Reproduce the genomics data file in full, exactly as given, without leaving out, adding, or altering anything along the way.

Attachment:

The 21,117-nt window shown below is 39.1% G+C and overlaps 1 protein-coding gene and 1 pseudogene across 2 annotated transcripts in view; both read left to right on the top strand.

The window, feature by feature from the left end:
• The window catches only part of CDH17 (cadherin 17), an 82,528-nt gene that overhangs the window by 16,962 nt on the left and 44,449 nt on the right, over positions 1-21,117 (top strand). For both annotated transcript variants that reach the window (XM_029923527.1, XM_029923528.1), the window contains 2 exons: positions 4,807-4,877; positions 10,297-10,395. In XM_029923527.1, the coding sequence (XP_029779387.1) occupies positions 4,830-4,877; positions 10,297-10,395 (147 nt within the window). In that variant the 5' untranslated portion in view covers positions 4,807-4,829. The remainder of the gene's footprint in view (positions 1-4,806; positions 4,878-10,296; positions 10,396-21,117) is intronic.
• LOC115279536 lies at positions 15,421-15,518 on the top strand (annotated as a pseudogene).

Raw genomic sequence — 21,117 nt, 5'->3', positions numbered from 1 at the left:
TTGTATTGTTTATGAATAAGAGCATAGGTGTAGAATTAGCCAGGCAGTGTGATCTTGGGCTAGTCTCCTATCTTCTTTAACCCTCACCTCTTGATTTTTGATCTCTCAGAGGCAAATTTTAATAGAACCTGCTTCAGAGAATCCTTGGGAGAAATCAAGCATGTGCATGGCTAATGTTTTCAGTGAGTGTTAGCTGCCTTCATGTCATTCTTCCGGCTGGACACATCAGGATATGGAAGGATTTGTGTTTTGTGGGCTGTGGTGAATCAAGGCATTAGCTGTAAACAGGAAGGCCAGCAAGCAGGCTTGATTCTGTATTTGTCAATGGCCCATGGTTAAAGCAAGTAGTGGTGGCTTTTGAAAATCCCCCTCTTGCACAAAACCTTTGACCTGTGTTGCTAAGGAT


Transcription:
The 21,117-nt window shown below is 39.1% G+C and overlaps 1 protein-coding gene and 1 pseudogene across 2 annotated transcripts in view; both read left to right on the top strand.

The window, feature by feature from the left end:
• The window catches only part of CDH17 (cadherin 17), an 82,528-nt gene that overhangs the window by 16,962 nt on the left and 44,449 nt on the right, over positions 1-21,117 (top strand). For both annotated transcript variants that reach the window (XM_029923527.1, XM_029923528.1), the window contains 2 exons: positions 4,807-4,877; positions 10,297-10,395. In XM_029923527.1, the coding sequence (XP_029779387.1) occupies positions 4,830-4,877; positions 10,297-10,395 (147 nt within the window). In that variant the 5' untranslated portion in view covers positions 4,807-4,829. The remainder of the gene's footprint in view (positions 1-4,806; positions 4,878-10,296; positions 10,396-21,117) is intronic.
• LOC115279536 lies at positions 15,421-15,518 on the top strand (annotated as a pseudogene).

Raw genomic sequence — 21,117 nt, 5'->3', positions numbered from 1 at the left:
TTGTATTGTTTATGAATAAGAGCATAGGTGTAGAATTAGCCAGGCAGTGTGATCTTGGGCTAGTCTCCTATCTTCTTTAACCCTCACCTCTTGATTTTTGATCTCTCAGAGGCAAATTTTAATAGAACCTGCTTCAGAGAATCCTTGGGAGAAATCAAGCATGTGCATGGCTAATGTTTTCAGTGAGTGTTAGCTGCCTTCATGTCATTCTTCCGGCTGGACACATCAGGATATGGAAGGATTTGTGTTTTGTGGGCTGTGGTGAATCAAGGCATTAGCTGTAAACAGGAAGGCCAGCAAGCAGGCTTGATTCTGTATTTGTCAATGGCCCATGGTTAAAGCAAGTAGTGGTGGCTTTTGAAAATCCCCCTCTTGCACAAAACCTTTGACCTGTGTTGCTAAGGAT